Grazer vs. Kramer

What was the point of Larry Kramer’s assault on “Philadelphia” and the creative team behind it? (“Why I Hated Philadephia,’ ” Jan. 9). This bitter diatribe supports the time-honored adage: “No good deed goes unpunished.”

Kramer’s myopic perspective suffers from the worst kind of arrogance born of ignorance. As a onetime studio executive, Kramer ought to at least understand that Tom Hanks (whose previous two movies each grossed in excess of $100 million) is not obligated to pick risky acting parts. He chose to do “Philadelphia” because he cares about the issue of AIDS.

As a top director who walked off with a handful of Oscars for “The Silence of the Lambs,” Jonathan Demme did not have to spend two years of his life taking on a project whose commercial prospects never appeared great on paper.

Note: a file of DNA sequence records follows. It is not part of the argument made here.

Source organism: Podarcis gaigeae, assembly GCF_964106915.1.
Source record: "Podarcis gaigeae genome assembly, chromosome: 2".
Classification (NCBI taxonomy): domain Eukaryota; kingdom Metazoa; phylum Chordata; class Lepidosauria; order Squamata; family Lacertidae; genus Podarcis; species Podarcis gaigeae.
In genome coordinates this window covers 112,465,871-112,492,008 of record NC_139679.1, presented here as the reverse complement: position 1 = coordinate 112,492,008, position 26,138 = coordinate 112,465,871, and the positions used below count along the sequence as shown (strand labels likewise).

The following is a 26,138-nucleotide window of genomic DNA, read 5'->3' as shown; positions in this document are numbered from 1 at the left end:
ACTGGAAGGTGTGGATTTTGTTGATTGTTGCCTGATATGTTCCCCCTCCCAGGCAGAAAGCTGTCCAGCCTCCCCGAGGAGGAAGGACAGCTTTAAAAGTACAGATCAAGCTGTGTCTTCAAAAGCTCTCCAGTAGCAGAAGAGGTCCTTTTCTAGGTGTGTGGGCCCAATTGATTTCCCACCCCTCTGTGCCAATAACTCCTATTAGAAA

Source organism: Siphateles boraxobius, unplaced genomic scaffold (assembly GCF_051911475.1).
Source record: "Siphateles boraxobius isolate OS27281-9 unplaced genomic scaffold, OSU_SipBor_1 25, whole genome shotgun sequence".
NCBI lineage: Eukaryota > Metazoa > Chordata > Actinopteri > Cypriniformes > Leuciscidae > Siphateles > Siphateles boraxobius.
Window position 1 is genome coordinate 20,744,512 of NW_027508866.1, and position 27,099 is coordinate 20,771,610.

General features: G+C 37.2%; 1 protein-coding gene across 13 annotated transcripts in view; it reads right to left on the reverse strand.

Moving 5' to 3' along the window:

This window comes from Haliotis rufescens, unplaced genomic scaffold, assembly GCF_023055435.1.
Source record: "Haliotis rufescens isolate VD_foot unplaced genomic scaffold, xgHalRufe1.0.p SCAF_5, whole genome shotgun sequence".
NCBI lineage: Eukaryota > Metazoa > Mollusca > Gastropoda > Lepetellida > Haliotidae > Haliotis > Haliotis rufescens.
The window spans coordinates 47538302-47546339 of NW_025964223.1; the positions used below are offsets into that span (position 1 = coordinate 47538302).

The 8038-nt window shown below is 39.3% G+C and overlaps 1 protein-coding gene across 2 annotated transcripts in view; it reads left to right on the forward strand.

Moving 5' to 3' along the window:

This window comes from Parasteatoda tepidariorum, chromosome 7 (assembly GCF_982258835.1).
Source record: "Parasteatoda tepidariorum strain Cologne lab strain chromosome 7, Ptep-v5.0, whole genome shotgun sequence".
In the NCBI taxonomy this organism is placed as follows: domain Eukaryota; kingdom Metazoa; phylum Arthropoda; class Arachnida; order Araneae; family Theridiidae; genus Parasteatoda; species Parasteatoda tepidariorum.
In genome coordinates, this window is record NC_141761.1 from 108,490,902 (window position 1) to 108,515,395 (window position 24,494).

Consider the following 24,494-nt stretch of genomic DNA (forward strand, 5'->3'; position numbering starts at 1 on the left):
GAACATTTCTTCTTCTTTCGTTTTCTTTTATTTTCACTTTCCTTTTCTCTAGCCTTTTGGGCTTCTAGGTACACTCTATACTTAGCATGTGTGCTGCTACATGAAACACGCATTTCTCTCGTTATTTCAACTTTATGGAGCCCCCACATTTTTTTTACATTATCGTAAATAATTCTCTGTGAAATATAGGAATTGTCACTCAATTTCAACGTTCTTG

If Kramer’s attempt was to motivate movie-makers to take on riskier subjects, his angry essay only works to sabotage his very agenda. Demme may not have made the exact movie Kramer had been waiting for--whatever that is--but he did tackle a subject the vast majority of our business would never have touched. And he made a movie that will help to inform, educate and, yes, even entertain millions of Americans.


This kind of verbal assault does not stimulate risk; it stifles the creative process and pushes talented filmmakers closer to the much safer middle ground of the formula movie.

Instead of attacking the film, Kramer--of all people--ought to applaud the spirit and initiative of the movie-makers who were brave enough to use their collective creative powers to get this movie made. Unlike Kramer, the “Philadelphia” team had their hearts in the right place.


Co-CEO, Imagine Entertainment


Los Angeles